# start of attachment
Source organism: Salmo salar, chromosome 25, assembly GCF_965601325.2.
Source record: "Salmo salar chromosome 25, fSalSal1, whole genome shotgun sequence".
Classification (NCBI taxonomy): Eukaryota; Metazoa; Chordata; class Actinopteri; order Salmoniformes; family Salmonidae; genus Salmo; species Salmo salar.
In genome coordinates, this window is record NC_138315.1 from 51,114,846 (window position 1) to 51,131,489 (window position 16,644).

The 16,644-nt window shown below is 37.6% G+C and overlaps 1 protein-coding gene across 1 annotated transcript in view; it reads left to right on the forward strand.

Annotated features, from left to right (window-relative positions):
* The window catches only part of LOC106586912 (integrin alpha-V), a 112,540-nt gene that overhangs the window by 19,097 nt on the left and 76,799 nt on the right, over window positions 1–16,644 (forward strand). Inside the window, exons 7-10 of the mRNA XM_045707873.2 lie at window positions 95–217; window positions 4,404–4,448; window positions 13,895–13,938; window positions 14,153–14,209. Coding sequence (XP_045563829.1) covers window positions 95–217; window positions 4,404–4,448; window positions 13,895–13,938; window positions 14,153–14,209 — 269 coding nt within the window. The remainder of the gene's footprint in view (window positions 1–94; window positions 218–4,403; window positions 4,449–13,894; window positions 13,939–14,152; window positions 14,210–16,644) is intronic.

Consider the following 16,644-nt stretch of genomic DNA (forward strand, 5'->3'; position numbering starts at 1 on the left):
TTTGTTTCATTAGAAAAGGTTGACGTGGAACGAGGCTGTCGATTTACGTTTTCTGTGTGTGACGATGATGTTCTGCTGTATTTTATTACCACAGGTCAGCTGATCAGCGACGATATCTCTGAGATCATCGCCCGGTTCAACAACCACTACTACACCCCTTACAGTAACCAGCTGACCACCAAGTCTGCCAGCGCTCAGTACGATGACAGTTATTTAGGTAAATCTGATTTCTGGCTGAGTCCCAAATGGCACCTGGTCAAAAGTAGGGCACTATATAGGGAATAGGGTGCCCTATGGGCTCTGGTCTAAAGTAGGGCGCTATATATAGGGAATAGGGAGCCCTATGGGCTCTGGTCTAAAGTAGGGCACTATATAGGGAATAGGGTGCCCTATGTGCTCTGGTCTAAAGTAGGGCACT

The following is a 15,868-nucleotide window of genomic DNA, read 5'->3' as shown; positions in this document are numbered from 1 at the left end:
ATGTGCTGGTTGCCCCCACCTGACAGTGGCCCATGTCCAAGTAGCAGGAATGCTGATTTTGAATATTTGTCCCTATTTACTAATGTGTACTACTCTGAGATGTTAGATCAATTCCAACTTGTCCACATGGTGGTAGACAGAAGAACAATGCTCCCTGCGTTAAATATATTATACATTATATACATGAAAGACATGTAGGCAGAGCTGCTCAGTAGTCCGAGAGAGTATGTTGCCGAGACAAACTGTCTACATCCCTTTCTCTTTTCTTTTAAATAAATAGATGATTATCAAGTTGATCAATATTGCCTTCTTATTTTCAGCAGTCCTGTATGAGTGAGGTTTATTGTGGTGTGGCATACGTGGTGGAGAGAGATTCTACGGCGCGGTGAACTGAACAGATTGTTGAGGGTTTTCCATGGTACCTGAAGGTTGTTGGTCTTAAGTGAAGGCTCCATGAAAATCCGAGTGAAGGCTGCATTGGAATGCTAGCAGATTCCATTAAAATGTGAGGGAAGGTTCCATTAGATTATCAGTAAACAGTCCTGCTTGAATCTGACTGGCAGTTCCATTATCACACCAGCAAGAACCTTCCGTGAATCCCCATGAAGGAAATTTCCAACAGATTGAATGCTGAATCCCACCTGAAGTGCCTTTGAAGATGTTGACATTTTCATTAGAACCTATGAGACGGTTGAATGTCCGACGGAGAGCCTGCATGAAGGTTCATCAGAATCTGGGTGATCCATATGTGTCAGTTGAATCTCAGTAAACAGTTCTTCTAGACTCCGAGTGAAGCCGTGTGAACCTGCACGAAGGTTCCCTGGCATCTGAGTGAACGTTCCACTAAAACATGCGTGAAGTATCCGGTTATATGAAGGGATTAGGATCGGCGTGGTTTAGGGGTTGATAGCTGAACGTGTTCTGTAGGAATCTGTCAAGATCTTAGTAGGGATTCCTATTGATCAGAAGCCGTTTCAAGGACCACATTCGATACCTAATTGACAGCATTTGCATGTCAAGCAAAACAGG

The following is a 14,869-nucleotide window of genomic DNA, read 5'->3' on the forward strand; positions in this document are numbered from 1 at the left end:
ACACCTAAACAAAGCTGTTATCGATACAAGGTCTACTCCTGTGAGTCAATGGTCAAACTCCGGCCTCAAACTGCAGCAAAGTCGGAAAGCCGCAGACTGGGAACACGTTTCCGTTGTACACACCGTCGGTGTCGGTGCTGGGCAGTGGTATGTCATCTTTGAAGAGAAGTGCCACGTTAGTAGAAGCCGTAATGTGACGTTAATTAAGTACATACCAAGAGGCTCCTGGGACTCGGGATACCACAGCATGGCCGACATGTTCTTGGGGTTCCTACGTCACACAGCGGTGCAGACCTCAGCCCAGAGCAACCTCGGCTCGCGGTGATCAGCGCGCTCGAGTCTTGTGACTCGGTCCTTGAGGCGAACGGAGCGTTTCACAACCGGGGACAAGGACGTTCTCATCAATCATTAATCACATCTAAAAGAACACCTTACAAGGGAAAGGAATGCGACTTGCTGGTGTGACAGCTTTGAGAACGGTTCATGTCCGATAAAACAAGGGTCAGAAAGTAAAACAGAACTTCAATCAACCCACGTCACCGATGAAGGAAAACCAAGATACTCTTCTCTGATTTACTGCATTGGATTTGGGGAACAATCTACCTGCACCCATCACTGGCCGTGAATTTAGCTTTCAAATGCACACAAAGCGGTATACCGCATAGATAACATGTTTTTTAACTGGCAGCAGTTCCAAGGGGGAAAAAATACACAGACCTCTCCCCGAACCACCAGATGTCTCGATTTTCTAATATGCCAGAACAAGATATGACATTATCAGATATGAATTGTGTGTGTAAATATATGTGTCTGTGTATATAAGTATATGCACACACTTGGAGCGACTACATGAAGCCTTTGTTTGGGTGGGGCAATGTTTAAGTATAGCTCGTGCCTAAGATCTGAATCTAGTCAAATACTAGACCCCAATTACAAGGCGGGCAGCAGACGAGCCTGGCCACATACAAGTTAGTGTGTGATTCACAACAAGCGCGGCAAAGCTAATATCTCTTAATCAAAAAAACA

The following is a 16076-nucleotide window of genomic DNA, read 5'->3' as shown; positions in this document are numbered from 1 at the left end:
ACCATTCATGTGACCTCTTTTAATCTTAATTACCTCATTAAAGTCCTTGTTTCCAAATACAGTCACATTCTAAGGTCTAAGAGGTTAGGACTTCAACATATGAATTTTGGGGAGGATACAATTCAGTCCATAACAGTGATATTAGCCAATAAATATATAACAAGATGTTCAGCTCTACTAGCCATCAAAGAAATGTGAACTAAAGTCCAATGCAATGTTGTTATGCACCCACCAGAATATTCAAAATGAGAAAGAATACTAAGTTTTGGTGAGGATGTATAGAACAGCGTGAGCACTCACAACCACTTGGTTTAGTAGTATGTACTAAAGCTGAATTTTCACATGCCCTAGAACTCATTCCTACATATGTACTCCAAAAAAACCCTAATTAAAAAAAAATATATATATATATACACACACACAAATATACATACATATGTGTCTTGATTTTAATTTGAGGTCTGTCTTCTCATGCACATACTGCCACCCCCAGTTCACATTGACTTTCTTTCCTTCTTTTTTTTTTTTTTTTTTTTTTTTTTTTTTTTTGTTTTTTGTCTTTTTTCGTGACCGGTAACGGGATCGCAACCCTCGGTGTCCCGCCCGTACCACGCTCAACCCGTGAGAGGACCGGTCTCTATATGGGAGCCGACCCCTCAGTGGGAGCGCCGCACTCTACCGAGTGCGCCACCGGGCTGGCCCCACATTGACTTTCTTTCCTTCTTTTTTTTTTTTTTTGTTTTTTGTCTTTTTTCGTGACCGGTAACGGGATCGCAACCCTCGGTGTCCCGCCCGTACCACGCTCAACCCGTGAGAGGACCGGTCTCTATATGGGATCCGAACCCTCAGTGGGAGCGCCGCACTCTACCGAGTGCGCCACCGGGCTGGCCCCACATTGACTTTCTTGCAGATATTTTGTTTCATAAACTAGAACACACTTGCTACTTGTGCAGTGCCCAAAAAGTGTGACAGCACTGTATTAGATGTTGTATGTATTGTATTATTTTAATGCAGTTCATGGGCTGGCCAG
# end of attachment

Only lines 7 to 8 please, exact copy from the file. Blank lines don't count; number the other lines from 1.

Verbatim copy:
* The window catches only part of LOC106586912 (integrin alpha-V), a 112,540-nt gene that overhangs the window by 19,097 nt on the left and 76,799 nt on the right, over window positions 1–16,644 (forward strand). Inside the window, exons 7-10 of the mRNA XM_045707873.2 lie at window positions 95–217; window positions 4,404–4,448; window positions 13,895–13,938; window positions 14,153–14,209. Coding sequence (XP_045563829.1) covers window positions 95–217; window positions 4,404–4,448; window positions 13,895–13,938; window positions 14,153–14,209 — 269 coding nt within the window. The remainder of the gene's footprint in view (window positions 1–94; window positions 218–4,403; window positions 4,449–13,894; window positions 13,939–14,152; window positions 14,210–16,644) is intronic.

Consider the following 16,644-nt stretch of genomic DNA (forward strand, 5'->3'; position numbering starts at 1 on the left):